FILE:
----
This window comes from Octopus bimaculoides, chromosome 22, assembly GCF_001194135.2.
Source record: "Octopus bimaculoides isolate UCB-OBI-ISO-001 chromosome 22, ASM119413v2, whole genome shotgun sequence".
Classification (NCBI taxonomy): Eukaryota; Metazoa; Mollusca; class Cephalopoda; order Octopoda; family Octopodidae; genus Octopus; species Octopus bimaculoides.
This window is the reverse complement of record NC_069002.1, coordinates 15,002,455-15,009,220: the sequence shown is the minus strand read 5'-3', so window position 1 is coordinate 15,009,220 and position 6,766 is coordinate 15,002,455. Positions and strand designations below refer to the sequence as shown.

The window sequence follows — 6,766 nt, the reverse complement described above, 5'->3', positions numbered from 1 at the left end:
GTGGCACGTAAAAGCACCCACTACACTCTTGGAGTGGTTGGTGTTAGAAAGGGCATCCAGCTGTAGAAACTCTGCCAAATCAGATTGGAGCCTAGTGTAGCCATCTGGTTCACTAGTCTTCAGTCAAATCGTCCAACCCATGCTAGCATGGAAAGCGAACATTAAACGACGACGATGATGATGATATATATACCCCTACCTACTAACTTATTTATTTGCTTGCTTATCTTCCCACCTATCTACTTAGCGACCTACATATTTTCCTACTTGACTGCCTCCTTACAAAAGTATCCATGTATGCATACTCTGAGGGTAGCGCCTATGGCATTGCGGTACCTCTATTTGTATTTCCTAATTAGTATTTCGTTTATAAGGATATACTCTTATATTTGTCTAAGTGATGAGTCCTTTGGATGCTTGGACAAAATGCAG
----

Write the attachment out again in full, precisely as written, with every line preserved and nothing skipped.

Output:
This window comes from Octopus bimaculoides, chromosome 22, assembly GCF_001194135.2.
Source record: "Octopus bimaculoides isolate UCB-OBI-ISO-001 chromosome 22, ASM119413v2, whole genome shotgun sequence".
Classification (NCBI taxonomy): Eukaryota; Metazoa; Mollusca; class Cephalopoda; order Octopoda; family Octopodidae; genus Octopus; species Octopus bimaculoides.
This window is the reverse complement of record NC_069002.1, coordinates 15,002,455-15,009,220: the sequence shown is the minus strand read 5'-3', so window position 1 is coordinate 15,009,220 and position 6,766 is coordinate 15,002,455. Positions and strand designations below refer to the sequence as shown.

The window sequence follows — 6,766 nt, the reverse complement described above, 5'->3', positions numbered from 1 at the left end:
GTGGCACGTAAAAGCACCCACTACACTCTTGGAGTGGTTGGTGTTAGAAAGGGCATCCAGCTGTAGAAACTCTGCCAAATCAGATTGGAGCCTAGTGTAGCCATCTGGTTCACTAGTCTTCAGTCAAATCGTCCAACCCATGCTAGCATGGAAAGCGAACATTAAACGACGACGATGATGATGATATATATACCCCTACCTACTAACTTATTTATTTGCTTGCTTATCTTCCCACCTATCTACTTAGCGACCTACATATTTTCCTACTTGACTGCCTCCTTACAAAAGTATCCATGTATGCATACTCTGAGGGTAGCGCCTATGGCATTGCGGTACCTCTATTTGTATTTCCTAATTAGTATTTCGTTTATAAGGATATACTCTTATATTTGTCTAAGTGATGAGTCCTTTGGATGCTTGGACAAAATGCAG